Thirty-six US states file lawsuit against Google: Here's why
As many as 36 US states and Washington DC have filed a lawsuit against Google, alleging the company's control over its Android app store violates antitrust laws. Through a series of exclusionary contracts and other anticompetitive conduct in the Play Store, Google deprived Android users of robust competition that could lead to greater choice, innovation, and significantly lower mobile app prices, the lawsuit alleges.
Google forces app consumers to pay up to 30% commission
Google is also accused of requiring app developers selling in-app digital content through apps purchased via the Google Play Store to use Google Billing as a middleman, forcing app consumers to pay Google's commission up to 30% indefinitely. These complaints were made by New York Attorney General Letitia James and the coalition co-led by the attorneys general of Utah, North Carolina, and Tennessee.
'We are paying more for the software we use daily'
"Google has served as the gatekeeper of the internet for many years, but, more recently, it has also become the gatekeeper of our digital devices resulting in all of us paying more for the software we use every day," James alleged.
Google uses its dominance to illegally quash competition: James
James said, "Once again, we are seeing Google use its dominance to illegally quash competition and profit to the tune of billions." "Through its illegal conduct, the company has ensured that hundreds of millions of Android users turn to Google, and only Google, for the millions of applications they may choose to download to their phones and tablets," she added.
Google is squeezing lifeblood out of small businesses: James
"Worse yet, Google is squeezing the lifeblood out of millions of small businesses that are only seeking to compete. We are filing this lawsuit to end Google's illegal monopoly power and finally give voice to millions of consumers and business owners," James said.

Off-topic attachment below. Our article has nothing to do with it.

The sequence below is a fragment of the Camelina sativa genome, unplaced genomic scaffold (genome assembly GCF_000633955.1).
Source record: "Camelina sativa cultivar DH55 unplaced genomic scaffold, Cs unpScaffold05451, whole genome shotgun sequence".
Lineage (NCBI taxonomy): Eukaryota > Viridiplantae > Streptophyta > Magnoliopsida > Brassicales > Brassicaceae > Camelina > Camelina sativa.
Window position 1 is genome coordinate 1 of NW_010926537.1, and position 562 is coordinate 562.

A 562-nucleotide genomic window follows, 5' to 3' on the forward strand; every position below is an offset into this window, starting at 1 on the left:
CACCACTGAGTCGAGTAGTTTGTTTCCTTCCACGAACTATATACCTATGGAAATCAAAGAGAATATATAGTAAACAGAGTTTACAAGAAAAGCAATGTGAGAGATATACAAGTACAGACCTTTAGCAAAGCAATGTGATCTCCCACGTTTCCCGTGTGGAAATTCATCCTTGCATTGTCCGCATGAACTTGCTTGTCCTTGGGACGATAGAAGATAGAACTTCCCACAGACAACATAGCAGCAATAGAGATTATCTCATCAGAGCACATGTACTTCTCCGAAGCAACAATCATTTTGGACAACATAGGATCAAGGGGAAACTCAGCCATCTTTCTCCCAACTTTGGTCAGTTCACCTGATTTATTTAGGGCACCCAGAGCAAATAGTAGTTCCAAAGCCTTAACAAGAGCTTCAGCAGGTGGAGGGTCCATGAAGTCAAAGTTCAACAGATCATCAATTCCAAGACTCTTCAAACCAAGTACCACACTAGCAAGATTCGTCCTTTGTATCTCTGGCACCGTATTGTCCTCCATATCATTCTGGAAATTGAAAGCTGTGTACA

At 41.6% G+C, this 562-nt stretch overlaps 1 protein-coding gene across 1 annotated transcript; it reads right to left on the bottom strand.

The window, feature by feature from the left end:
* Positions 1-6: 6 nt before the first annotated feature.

Google prevents third-party app developers from distributing apps: Lawsuit
The lawsuit alleges Google also imposes technical barriers that strongly discourage or completely prevent third-party app developers from distributing apps outside the Play Store. "Google builds into Android a series of misleading security warnings and other barriers that discourage users from downloading apps from any source outside Google's Play Store, effectively foreclosing app developers and app stores from direct distribution to consumers," it alleges.
It forces OEMs to enter into Android Compatibility Commitments
The lawsuit further alleges, "Google forces OEMs (Original Equipment Manufacturers) that wish to design their devices to use Android to enter into agreements called Android Compatibility Commitments or ACCs." "Under these take-it-or-leave-it agreements, OEMs must promise not to create or implement any variants or versions of Android that deviate from the Google-certified version of Android," it adds.
Google buys off potential competition in the market: Lawsuit
The lawsuit alleges that Google buys off its potential competition in the market for app distribution. "Google forces app developers and app users alike to use Google's payment processing service Google Play Billing to process any payments for purchases of digital content made in apps obtained through the Google Play Store," it said.
Google charges exorbitant processing fee for each transaction
Google is unlawfully tying the use of Google's payment processor, a separate service within a separate market, for payment processing within apps to distribution through Google Play Store, the lawsuit alleged. "By forcing this, Google is able to extract an exorbitant processing fee for each transaction, as high as 30%, and many times higher than payment processing fees charged in competitive markets," it added.